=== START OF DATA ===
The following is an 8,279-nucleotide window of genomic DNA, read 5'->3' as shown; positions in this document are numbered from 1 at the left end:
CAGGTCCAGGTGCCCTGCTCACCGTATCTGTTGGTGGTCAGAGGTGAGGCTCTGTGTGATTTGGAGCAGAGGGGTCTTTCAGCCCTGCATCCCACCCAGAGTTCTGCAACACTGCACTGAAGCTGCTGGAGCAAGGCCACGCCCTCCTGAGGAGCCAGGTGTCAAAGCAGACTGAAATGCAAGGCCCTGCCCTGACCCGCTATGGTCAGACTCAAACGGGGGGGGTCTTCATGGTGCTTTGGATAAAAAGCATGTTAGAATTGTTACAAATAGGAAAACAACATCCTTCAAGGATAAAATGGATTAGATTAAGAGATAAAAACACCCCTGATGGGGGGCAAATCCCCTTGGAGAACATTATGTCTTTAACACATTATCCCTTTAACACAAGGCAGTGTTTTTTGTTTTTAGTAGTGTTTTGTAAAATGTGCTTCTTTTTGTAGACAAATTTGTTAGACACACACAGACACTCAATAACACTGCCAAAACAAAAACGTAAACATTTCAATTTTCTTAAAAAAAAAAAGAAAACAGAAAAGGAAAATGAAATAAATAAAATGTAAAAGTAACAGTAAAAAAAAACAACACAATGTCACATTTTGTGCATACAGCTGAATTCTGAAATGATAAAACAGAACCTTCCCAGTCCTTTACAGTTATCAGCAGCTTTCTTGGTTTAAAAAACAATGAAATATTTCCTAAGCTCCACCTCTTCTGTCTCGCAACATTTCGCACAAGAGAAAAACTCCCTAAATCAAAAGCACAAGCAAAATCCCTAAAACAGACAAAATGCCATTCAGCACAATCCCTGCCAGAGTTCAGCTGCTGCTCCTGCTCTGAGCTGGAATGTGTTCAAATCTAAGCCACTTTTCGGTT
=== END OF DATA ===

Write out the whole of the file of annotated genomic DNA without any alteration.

The following is an 8,279-nucleotide window of genomic DNA, read 5'->3' as shown; positions in this document are numbered from 1 at the left end:
CAGGTCCAGGTGCCCTGCTCACCGTATCTGTTGGTGGTCAGAGGTGAGGCTCTGTGTGATTTGGAGCAGAGGGGTCTTTCAGCCCTGCATCCCACCCAGAGTTCTGCAACACTGCACTGAAGCTGCTGGAGCAAGGCCACGCCCTCCTGAGGAGCCAGGTGTCAAAGCAGACTGAAATGCAAGGCCCTGCCCTGACCCGCTATGGTCAGACTCAAACGGGGGGGGTCTTCATGGTGCTTTGGATAAAAAGCATGTTAGAATTGTTACAAATAGGAAAACAACATCCTTCAAGGATAAAATGGATTAGATTAAGAGATAAAAACACCCCTGATGGGGGGCAAATCCCCTTGGAGAACATTATGTCTTTAACACATTATCCCTTTAACACAAGGCAGTGTTTTTTGTTTTTAGTAGTGTTTTGTAAAATGTGCTTCTTTTTGTAGACAAATTTGTTAGACACACACAGACACTCAATAACACTGCCAAAACAAAAACGTAAACATTTCAATTTTCTTAAAAAAAAAAAGAAAACAGAAAAGGAAAATGAAATAAATAAAATGTAAAAGTAACAGTAAAAAAAAACAACACAATGTCACATTTTGTGCATACAGCTGAATTCTGAAATGATAAAACAGAACCTTCCCAGTCCTTTACAGTTATCAGCAGCTTTCTTGGTTTAAAAAACAATGAAATATTTCCTAAGCTCCACCTCTTCTGTCTCGCAACATTTCGCACAAGAGAAAAACTCCCTAAATCAAAAGCACAAGCAAAATCCCTAAAACAGACAAAATGCCATTCAGCACAATCCCTGCCAGAGTTCAGCTGCTGCTCCTGCTCTGAGCTGGAATGTGTTCAAATCTAAGCCACTTTTCGGTT